Dog shot in Freeland, similar case near Clinton

Maybelline is feeling a little better, no thanks to the person who shot her with a .22. The 2-year-old Cardigan Welsh Corgi work dog rested at home with her family along East Harbor Road in Freeland this week after being bushwhacked in her own yard the morning of Thursday, Aug. 7.

Celia Procopio and her family Cardigan Welsh Corgi

Celia Procopio and her family Cardigan Welsh Corgi

FREELAND — Maybelline is feeling a little better, no thanks to the person who shot her with a .22.

The 2-year-old Cardigan Welsh Corgi work dog rested at home with her family along East Harbor Road in Freeland this week after being bushwhacked in her own yard the morning of Thursday, Aug. 7.

On Monday, another South End dog was shot with a .22, this one on a 40-acre farm along Glendale Road between Holts Road and Jewett Road near Clinton.

In Freeland, Celia Procopio, 18, said she was home alone shortly after 8 a.m., getting ready for work after letting Maybelline and Maybelline’s mother, Della, outside as usual on their 12-acre property. She heard a shot, then a dog’s cries.

She found Maybelline lying injured in the grass about 50 yards from the house.

“I thought she had fallen,” Procopio said. “I didn’t see the wound, just that she couldn’t walk.”

When she learned what really happened, “I started crying. I’m mad, upset, confused. She’s just about the kindest, most gentle dog you’ll ever meet.”

She called her mother, Camille LaTray, who was in Oregon with her husband, Brad Rice, a wooden-boat builder, and it was decided to call a neighbor to take Maybelline to the Useless Bay Animal Clinic.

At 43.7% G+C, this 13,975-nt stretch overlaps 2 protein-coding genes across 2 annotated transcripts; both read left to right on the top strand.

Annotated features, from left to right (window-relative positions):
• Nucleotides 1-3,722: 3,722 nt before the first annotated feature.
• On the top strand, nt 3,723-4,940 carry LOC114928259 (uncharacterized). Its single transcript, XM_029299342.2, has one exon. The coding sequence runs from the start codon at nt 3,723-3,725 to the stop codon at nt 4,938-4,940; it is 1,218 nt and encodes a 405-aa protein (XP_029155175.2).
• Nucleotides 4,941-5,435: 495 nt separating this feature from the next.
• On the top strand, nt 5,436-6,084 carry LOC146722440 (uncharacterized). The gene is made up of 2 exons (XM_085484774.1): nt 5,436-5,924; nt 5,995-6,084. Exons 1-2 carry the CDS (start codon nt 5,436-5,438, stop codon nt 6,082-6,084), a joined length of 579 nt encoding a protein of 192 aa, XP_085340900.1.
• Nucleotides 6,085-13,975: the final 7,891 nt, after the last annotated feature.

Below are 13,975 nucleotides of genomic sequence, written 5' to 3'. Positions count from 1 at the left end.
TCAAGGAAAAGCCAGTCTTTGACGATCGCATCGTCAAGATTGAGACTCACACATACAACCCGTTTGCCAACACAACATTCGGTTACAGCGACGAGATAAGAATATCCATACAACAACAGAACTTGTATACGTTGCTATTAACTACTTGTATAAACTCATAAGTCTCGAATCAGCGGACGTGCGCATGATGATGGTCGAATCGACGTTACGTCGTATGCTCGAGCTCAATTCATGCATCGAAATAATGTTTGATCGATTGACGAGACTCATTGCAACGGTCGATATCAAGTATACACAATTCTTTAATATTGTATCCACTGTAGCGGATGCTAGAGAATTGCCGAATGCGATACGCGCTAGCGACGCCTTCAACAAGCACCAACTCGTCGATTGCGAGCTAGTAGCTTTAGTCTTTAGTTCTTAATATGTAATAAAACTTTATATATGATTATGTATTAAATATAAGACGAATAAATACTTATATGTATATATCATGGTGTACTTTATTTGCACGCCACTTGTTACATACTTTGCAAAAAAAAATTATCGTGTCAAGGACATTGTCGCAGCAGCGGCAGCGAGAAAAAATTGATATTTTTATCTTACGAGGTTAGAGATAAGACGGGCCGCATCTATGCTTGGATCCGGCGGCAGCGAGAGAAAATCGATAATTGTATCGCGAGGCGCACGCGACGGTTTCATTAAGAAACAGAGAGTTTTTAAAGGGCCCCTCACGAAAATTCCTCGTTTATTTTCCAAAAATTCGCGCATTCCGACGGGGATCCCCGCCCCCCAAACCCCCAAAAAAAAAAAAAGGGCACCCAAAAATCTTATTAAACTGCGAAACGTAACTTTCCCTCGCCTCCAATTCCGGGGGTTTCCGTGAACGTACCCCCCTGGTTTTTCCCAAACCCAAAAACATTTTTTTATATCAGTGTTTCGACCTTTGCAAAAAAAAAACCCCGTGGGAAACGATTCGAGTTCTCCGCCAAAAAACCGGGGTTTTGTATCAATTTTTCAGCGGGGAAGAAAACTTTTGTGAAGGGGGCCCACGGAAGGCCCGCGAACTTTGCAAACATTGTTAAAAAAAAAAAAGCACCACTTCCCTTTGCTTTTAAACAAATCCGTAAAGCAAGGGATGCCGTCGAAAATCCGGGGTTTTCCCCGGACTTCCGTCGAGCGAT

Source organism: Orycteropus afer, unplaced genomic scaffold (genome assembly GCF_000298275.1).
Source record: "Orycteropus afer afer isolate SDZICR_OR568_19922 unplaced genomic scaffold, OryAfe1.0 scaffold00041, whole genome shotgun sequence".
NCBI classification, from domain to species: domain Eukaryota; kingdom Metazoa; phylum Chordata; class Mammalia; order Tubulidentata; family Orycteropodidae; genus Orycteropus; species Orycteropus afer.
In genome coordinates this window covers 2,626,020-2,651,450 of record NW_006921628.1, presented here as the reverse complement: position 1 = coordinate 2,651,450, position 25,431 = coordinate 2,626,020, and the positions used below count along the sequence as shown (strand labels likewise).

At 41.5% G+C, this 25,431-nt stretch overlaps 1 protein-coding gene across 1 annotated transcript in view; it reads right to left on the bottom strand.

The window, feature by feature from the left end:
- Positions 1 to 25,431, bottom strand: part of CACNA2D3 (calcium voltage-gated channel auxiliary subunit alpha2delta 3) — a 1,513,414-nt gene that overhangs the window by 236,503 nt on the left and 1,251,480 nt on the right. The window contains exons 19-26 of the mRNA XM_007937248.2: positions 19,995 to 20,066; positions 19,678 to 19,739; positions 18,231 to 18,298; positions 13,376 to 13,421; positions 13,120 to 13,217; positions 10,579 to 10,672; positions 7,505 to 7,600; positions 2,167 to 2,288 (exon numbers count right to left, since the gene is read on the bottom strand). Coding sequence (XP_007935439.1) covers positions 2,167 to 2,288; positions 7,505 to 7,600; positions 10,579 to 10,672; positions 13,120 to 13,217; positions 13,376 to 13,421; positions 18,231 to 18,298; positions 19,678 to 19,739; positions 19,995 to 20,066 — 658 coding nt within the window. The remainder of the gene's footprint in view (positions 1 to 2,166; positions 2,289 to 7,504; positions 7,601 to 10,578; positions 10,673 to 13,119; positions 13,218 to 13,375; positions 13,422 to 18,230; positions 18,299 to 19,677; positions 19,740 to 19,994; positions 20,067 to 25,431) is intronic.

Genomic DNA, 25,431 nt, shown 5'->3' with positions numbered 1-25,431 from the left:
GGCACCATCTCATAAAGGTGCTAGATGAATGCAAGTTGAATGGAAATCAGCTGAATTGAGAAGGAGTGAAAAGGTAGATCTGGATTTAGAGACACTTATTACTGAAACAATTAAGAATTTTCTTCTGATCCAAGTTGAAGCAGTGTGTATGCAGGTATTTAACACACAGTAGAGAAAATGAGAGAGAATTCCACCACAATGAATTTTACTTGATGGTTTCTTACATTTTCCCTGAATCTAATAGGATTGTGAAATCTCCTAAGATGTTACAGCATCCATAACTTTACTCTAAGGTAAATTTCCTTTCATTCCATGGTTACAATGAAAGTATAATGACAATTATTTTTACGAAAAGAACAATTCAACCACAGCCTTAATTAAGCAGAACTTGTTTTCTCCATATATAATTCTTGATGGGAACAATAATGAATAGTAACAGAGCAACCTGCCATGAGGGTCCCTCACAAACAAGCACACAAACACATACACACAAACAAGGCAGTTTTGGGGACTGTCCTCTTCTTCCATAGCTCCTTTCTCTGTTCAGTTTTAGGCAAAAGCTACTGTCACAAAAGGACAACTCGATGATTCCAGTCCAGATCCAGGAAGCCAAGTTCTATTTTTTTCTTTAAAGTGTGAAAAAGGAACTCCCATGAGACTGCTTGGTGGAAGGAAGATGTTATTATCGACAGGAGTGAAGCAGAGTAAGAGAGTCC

The dog had been shot in the right rear thigh with a .22-caliber target bullet that somehow managed to miss hitting bone or vital organs, but did graze her liver and kidney, causing minor damage, Rice said.

Her prognosis is still wait-and-see, he added, but a visit to the veterinarian on Monday showed that her temperature was normal; a good sign.

Who shot Maybelline? Rice and his stepson Camren Procopio, county Animal Control officer Carol Barnes, and sheriff’s deputies looked around and talked with neighbors, but discovered no clues.

Rice said it may have been a stray shot, or worse, a deliberate act.

He said shooting a .22 is legal, but there has to be some kind of backstop to avoid bullets flying in all directions.

“If someone meant to shoot Maybelline, then shame on them,” said his wife, adding, “People need to remember that whenever they shoot, every single bullet ends up somewhere.”

LaTray and Rice said their biggest concern is that someone was shooting near their house, where their two younger children, Rowan, 9, and Fiona, 7, are constantly at play.

LaTray said Maybelline has accumulated a substantial medical tab, with more treatment in her future.

“I just want her to get better,” she said. “The vet said she’s doing amazingly well. She’s tough.

“We’re crossing our fingers that she’s going to be able to walk normally,” LaTray said. “We’re waiting for her to wag her tail again.”

The second shooting happened Monday about noon, said Sally Anne Sadler, whose 40-pound black-and-tan spaniel mutt Thomas was hit in the left shoulder.

The .22 round shattered the bone and exploded in the muscle, she said.

Sadler said her friends and owners of the property heard several shots, and Thomas came limping home. She said Thomas requires expensive surgery, and if he doesn’t get it, his leg may have to be amputated.

“Somebody was obviously trying to shoot him.” Sadler said. “He’s the sweetest thing. He won’t even kill a chicken.”

She said Thomas is coping well, but she’s angry — and worried.

“I have a 9-year-old daughter,” she said. “I don’t want to let her out of the house.”

Island County Deputy Sheriff Darren Crownover said the only similarities so far in the two shootings are that both bullets seem to be the same.

“We’re just waiting, and hope the neighbors may have seen something,” he said Thursday. “We really need witnesses to come forward.”

Barnes emphasized that it’s not OK to shoot at pets.

“People need to know that there’s a consequence,” she said.

Shooting at pets is a first-degree felony that can involve fines, jail time or both, she said.

Anyone with information can contact the county dispatch center at 321-4400.

Roy Jacobson can be reached at 221-5300 or

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